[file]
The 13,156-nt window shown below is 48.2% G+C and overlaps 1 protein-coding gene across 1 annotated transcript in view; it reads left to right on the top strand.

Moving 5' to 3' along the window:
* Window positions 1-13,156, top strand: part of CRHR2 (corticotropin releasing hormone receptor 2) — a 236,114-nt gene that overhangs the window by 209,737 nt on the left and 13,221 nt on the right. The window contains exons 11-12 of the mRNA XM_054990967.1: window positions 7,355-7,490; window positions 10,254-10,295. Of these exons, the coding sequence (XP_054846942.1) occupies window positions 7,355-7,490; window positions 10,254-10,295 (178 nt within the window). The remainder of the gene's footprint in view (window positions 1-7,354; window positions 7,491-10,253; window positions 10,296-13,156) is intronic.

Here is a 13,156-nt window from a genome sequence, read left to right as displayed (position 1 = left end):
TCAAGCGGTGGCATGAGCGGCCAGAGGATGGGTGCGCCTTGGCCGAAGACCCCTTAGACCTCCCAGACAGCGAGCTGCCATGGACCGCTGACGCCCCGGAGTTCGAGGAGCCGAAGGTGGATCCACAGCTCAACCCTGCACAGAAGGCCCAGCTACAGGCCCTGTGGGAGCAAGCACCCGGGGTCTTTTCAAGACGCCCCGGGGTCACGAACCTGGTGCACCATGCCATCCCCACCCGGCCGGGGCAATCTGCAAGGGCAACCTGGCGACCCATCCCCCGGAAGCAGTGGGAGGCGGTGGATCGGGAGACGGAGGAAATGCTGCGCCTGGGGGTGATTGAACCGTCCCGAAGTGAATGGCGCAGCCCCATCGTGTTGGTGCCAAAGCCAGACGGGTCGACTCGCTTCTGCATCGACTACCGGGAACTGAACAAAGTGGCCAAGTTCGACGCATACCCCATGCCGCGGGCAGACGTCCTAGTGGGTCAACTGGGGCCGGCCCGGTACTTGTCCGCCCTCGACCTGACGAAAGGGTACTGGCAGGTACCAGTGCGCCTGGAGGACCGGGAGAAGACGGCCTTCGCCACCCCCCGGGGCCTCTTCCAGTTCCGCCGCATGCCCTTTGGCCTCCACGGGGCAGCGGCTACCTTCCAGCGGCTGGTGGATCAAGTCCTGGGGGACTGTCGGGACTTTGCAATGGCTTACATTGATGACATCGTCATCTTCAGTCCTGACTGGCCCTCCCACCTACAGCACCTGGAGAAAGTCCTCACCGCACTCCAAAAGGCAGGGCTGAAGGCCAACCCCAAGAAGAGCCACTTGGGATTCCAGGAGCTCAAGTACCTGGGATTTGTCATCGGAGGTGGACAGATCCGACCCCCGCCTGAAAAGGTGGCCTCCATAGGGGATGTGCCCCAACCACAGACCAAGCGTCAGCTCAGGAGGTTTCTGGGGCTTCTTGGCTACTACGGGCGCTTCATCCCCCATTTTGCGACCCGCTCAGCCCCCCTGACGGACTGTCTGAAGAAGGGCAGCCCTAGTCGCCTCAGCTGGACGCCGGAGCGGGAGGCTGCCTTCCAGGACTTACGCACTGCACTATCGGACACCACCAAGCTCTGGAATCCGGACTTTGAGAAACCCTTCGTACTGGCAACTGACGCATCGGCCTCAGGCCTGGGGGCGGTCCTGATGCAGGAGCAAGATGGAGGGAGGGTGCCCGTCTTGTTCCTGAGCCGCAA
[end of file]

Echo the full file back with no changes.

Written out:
The 13,156-nt window shown below is 48.2% G+C and overlaps 1 protein-coding gene across 1 annotated transcript in view; it reads left to right on the top strand.

Moving 5' to 3' along the window:
* Window positions 1-13,156, top strand: part of CRHR2 (corticotropin releasing hormone receptor 2) — a 236,114-nt gene that overhangs the window by 209,737 nt on the left and 13,221 nt on the right. The window contains exons 11-12 of the mRNA XM_054990967.1: window positions 7,355-7,490; window positions 10,254-10,295. Of these exons, the coding sequence (XP_054846942.1) occupies window positions 7,355-7,490; window positions 10,254-10,295 (178 nt within the window). The remainder of the gene's footprint in view (window positions 1-7,354; window positions 7,491-10,253; window positions 10,296-13,156) is intronic.

Here is a 13,156-nt window from a genome sequence, read left to right as displayed (position 1 = left end):
TCAAGCGGTGGCATGAGCGGCCAGAGGATGGGTGCGCCTTGGCCGAAGACCCCTTAGACCTCCCAGACAGCGAGCTGCCATGGACCGCTGACGCCCCGGAGTTCGAGGAGCCGAAGGTGGATCCACAGCTCAACCCTGCACAGAAGGCCCAGCTACAGGCCCTGTGGGAGCAAGCACCCGGGGTCTTTTCAAGACGCCCCGGGGTCACGAACCTGGTGCACCATGCCATCCCCACCCGGCCGGGGCAATCTGCAAGGGCAACCTGGCGACCCATCCCCCGGAAGCAGTGGGAGGCGGTGGATCGGGAGACGGAGGAAATGCTGCGCCTGGGGGTGATTGAACCGTCCCGAAGTGAATGGCGCAGCCCCATCGTGTTGGTGCCAAAGCCAGACGGGTCGACTCGCTTCTGCATCGACTACCGGGAACTGAACAAAGTGGCCAAGTTCGACGCATACCCCATGCCGCGGGCAGACGTCCTAGTGGGTCAACTGGGGCCGGCCCGGTACTTGTCCGCCCTCGACCTGACGAAAGGGTACTGGCAGGTACCAGTGCGCCTGGAGGACCGGGAGAAGACGGCCTTCGCCACCCCCCGGGGCCTCTTCCAGTTCCGCCGCATGCCCTTTGGCCTCCACGGGGCAGCGGCTACCTTCCAGCGGCTGGTGGATCAAGTCCTGGGGGACTGTCGGGACTTTGCAATGGCTTACATTGATGACATCGTCATCTTCAGTCCTGACTGGCCCTCCCACCTACAGCACCTGGAGAAAGTCCTCACCGCACTCCAAAAGGCAGGGCTGAAGGCCAACCCCAAGAAGAGCCACTTGGGATTCCAGGAGCTCAAGTACCTGGGATTTGTCATCGGAGGTGGACAGATCCGACCCCCGCCTGAAAAGGTGGCCTCCATAGGGGATGTGCCCCAACCACAGACCAAGCGTCAGCTCAGGAGGTTTCTGGGGCTTCTTGGCTACTACGGGCGCTTCATCCCCCATTTTGCGACCCGCTCAGCCCCCCTGACGGACTGTCTGAAGAAGGGCAGCCCTAGTCGCCTCAGCTGGACGCCGGAGCGGGAGGCTGCCTTCCAGGACTTACGCACTGCACTATCGGACACCACCAAGCTCTGGAATCCGGACTTTGAGAAACCCTTCGTACTGGCAACTGACGCATCGGCCTCAGGCCTGGGGGCGGTCCTGATGCAGGAGCAAGATGGAGGGAGGGTGCCCGTCTTGTTCCTGAGCCGCAA